Initially I thought that perhaps various accuracy aspects of the energy expressions and numerical differentiation play into this problem. So I tried somethings the crank up the accuracy of the energy (finer DFT grids) as well as the gradient evaluation (using a 5 point expression for the numerical gradients) but all to no effect. In particular I noticed that the geometry kept changing rather a lot from point to point.
It seems that this problem is caused by the fact that the system you are studying essentially consists of 2 nonbonded fragments. The Hessian along the coordinates connecting the 2 fragments is virtually 0 causing the optimizer to take rather large steps. So I am currently looking at ways to reduce the coordinate updates in the hope that that will allow the calculation to converge.
Best wishes,
Huub




Huub Forum:Admin, Forum:Mod, NWChemDeveloper, bureaucrat, sysop


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11:16:45 AM PDT  Fri, Apr 20th 2012 

Problem resolution

Hi Rick,
In order to address this problem I have changed the geometry optimizer a little bit. The problem was that for this system the are some small eigenvalues in the Hessian. On the first point the smallest eigenvalue of the Hessian is 0.4e3 and along the optimization this declines further to 0.3e5. Obviously in this context using a NewtonRaphson update of your coordinates is not a good idea as g/H becomes large due to the developing singularity. So I changed the optimizer to allow me to specify a minimum Hessian eigenvalue, below which the algorithm would switch to using steepest decent for the coordinates corresponding to such eigenvalues. This approach resulted in a much more stable optimization behavior (not exactly fast though). This led to a structure where one of the carbonate oxygens attaches to one of the ethene carbons. At that point it seems that something happens to the electronic structure as the SCF runs into trouble and fails to converge. I have also tried our newly developed second order SCF for DFT calculations but this does not seem to be properly integrated with COSMO yet.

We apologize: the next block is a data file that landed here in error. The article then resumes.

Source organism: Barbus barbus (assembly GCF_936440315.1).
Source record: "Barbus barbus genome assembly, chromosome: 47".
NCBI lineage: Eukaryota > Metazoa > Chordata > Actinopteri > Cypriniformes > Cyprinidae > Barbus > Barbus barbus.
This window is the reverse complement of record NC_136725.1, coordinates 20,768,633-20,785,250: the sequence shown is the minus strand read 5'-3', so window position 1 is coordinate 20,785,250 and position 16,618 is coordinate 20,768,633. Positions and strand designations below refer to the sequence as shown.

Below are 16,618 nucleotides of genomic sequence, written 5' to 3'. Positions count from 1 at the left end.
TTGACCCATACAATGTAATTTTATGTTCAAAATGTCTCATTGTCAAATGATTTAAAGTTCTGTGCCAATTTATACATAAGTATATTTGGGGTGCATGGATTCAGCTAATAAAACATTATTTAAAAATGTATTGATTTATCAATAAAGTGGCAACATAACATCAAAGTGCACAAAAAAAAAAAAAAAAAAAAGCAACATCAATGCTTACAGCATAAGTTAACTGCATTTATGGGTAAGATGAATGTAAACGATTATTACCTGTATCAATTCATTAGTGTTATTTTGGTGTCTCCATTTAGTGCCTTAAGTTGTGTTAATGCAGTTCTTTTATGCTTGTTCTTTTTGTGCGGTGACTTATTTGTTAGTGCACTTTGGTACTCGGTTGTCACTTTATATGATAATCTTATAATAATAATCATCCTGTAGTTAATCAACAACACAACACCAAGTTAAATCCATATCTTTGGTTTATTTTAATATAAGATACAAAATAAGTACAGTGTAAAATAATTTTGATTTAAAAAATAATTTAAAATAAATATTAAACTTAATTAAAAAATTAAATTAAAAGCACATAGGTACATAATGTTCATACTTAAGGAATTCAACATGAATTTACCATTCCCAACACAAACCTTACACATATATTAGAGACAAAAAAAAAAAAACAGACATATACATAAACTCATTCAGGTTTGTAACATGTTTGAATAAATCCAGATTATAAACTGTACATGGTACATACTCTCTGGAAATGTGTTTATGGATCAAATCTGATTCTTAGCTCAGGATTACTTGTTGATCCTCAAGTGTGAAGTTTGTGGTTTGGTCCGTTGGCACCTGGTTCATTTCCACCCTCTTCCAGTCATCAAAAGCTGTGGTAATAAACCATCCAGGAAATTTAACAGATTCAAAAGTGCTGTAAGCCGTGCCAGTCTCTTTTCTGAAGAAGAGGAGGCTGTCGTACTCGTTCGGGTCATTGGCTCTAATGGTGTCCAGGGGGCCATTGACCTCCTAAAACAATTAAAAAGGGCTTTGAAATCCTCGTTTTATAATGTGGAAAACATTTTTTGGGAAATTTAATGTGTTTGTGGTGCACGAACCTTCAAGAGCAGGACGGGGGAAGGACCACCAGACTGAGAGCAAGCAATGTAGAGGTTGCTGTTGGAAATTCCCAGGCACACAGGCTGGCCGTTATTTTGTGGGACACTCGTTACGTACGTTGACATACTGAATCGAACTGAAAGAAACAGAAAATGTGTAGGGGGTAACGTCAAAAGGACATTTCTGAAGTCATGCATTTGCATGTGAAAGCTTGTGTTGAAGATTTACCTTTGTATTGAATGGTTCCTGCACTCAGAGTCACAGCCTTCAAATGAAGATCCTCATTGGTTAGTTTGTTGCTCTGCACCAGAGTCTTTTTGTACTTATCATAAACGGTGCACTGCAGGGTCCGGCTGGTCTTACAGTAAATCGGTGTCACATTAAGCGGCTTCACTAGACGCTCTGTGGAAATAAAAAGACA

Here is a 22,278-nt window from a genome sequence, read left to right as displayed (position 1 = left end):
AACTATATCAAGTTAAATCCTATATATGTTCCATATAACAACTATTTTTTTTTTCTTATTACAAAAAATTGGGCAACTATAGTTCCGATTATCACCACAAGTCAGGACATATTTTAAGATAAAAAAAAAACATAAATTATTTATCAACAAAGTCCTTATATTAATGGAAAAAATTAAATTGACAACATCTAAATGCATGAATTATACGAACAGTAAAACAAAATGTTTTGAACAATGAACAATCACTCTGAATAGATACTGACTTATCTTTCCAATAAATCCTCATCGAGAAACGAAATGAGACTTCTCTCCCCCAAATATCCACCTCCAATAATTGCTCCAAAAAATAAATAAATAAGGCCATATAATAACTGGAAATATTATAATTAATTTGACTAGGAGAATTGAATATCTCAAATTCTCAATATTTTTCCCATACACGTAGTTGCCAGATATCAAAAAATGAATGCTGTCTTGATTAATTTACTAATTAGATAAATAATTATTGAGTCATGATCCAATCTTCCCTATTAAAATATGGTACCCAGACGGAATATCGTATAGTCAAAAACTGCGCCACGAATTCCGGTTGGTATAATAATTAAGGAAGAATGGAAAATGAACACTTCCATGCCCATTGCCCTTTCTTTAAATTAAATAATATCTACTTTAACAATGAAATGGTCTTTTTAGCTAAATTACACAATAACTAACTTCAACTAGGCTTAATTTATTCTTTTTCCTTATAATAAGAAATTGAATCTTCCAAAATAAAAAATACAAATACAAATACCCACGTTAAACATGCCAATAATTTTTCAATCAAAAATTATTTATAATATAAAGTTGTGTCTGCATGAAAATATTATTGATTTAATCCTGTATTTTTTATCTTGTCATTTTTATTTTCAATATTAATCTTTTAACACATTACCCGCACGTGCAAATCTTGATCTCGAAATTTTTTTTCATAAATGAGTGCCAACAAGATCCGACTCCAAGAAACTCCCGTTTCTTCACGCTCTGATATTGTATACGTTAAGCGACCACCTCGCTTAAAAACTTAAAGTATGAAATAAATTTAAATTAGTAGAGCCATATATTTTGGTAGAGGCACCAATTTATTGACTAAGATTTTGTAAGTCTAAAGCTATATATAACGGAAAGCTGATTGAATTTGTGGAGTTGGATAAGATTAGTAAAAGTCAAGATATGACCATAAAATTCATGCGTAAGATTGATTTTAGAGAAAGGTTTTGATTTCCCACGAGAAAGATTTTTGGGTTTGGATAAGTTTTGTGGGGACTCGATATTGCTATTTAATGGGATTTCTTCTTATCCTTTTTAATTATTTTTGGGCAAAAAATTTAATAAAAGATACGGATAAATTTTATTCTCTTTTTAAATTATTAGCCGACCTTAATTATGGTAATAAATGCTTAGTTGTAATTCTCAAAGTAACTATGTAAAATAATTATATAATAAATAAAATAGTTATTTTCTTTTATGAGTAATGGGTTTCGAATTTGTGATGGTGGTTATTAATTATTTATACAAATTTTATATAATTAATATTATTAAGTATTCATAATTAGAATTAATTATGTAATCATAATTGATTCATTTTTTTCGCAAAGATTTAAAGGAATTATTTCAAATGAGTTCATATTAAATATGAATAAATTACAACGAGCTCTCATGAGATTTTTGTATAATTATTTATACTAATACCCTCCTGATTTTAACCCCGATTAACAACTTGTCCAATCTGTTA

So I think we now know what the issues are. However, at the present time there does not seem to be a way to automatically complete this calculation successfully. If you want I can send you the results of the calculations I have done, just let me know.